Ill Tone: I’ve done lots of charity-type stuff. Things for the Children’s Hospital, the Downtown Eastside Women’s Shelter, F*ck Cancer – that was actually around the time my own grandma passed from cancer. I don’t work with one specific charity; if there’s an event where I’ll make decent money, I try to give a bit back.

HipHopCanada: Nice. Is there anything you’d say to an up-and-comer in the industry after being so involved in so many aspects of it?

Ill Tone: Music is all about individualism. I’d urge them to be themselves. Say what’s on their mind, don’t conform, be yourself and stay true. Sometimes you’ll find yourself alienated for not taking part in a fad but it always comes back around. Just try to stay as fresh as possible. Like Run the Jewels. They’re dope!

HipHopCanada: Great advice. Thanks for taking the time to talk!

Ill Tone: Thank you!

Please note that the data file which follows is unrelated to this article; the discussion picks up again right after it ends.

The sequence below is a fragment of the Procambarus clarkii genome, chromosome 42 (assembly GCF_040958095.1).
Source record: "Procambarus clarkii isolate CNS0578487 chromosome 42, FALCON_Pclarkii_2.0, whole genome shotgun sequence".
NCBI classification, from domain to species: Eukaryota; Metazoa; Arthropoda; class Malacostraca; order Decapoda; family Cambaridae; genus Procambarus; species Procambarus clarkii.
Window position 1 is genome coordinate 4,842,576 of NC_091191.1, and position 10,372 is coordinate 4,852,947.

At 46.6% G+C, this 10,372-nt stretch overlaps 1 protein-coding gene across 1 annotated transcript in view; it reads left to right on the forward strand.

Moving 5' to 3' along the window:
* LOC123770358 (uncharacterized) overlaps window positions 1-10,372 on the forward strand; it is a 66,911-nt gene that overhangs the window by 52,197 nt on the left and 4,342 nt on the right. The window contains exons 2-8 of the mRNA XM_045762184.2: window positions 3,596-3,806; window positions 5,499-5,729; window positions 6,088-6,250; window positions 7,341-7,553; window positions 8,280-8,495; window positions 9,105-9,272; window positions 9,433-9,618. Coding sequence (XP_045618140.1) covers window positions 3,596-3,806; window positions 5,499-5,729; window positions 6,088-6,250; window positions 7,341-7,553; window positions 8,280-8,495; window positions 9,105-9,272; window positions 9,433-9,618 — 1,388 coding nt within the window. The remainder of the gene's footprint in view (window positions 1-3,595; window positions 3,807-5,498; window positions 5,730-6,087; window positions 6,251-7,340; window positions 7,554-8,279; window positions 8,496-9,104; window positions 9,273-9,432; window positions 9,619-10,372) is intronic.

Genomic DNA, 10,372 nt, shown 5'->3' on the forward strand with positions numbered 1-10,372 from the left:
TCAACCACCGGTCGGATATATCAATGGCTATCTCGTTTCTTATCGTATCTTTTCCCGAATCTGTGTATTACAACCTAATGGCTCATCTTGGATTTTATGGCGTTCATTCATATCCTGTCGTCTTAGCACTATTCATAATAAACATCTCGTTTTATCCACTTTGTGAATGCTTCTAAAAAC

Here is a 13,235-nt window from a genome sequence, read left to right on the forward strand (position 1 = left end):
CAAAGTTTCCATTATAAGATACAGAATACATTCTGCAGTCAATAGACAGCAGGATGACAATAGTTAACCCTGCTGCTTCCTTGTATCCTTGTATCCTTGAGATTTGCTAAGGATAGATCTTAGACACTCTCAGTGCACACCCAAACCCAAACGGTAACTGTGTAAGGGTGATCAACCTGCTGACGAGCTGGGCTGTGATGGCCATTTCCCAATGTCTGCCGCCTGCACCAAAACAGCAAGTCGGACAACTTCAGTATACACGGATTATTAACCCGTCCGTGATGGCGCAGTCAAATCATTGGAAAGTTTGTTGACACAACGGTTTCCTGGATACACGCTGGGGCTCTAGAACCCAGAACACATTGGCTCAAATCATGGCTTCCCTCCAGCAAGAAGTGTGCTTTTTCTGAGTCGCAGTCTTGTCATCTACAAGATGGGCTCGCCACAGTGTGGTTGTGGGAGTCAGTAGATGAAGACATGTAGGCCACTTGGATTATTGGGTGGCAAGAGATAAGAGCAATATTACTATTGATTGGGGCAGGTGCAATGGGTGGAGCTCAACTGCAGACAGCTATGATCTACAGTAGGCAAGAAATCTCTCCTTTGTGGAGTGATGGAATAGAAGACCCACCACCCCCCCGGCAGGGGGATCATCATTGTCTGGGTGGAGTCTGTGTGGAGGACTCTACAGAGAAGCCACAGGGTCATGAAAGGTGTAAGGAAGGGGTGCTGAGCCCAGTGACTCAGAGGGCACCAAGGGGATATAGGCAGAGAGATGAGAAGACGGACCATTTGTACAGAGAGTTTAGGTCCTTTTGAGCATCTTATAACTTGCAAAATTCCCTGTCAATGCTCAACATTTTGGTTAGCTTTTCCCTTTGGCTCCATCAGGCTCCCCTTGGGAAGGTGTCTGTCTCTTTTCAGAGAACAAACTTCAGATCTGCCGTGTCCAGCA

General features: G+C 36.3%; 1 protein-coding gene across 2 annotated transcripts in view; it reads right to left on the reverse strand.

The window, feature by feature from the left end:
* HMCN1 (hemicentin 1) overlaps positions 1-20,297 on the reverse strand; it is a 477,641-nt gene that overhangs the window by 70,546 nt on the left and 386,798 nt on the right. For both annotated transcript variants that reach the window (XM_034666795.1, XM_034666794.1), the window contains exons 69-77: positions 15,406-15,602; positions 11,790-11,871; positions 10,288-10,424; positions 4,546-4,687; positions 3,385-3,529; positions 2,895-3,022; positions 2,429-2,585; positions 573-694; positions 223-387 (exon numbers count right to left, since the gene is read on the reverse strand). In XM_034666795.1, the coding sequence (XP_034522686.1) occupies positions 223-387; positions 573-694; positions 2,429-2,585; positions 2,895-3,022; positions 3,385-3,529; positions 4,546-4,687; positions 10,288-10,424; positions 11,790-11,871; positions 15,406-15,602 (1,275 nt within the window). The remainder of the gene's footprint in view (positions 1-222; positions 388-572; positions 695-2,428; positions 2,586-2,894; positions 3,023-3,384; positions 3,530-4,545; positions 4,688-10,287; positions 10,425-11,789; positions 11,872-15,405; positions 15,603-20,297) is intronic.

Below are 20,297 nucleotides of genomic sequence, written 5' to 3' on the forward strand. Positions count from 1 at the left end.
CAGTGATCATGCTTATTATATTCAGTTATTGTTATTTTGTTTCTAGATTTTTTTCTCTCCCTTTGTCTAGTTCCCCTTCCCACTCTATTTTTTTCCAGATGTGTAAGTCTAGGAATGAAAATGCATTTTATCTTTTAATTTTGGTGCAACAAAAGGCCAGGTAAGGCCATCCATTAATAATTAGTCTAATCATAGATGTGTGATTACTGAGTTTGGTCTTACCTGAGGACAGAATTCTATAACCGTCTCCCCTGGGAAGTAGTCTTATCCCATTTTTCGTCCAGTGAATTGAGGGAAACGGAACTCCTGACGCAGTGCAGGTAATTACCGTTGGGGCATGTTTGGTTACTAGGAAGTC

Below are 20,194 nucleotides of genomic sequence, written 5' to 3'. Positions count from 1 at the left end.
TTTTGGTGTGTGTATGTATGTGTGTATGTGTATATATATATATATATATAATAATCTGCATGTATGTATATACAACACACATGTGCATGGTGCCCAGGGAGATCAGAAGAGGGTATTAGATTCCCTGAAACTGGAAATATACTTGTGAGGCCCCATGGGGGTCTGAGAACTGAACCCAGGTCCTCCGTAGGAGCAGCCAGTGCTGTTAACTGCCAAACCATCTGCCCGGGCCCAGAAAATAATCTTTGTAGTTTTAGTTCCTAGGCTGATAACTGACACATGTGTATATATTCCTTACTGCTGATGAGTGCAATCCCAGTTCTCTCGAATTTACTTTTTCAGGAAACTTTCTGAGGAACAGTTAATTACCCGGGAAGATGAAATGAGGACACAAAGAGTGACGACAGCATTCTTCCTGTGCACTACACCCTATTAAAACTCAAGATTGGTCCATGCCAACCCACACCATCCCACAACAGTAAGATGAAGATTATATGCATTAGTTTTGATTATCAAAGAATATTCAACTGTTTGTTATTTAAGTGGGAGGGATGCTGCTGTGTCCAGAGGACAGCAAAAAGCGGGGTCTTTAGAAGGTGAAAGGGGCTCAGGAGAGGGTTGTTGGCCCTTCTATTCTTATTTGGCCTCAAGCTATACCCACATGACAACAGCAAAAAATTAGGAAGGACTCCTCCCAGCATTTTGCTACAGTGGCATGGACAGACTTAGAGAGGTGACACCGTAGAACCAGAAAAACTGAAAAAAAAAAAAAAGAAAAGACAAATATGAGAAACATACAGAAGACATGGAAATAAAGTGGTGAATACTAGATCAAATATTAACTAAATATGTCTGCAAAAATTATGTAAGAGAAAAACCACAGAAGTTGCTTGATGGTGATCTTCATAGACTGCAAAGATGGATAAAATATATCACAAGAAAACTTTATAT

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Kassandra has her hands in several cookie jars. Born in Ontario but raised on the West coast, she is currently located in the wonderfully diverse East side of Vancouver. With a passion for all things creative KassKills is a hair stylist by day and HipHopCanada's West Coast Regional Editor by night. Music and public relations are her true passions and although she didn't inherit the talent of her musician father she makes her mark on the industry through other avenues. By night you can catch KassKills at almost every Vancity hip-hop show, shaking hands and snapping photos while covering and supporting the local music scene. On top of that she works closely with one of the cities most reputable concert promotors, Timbre Concerts. Kass is a hustler by nature and works hard to play a key role Vancity's hip-hop scene. Over the years she has seen, photographed and interviewed many of hip-hop's top artists such as T.I, Raekwon, Sheek Louch, Noreaga, Black Milk, Waka Flocka, Ab-Soul & Dizaster.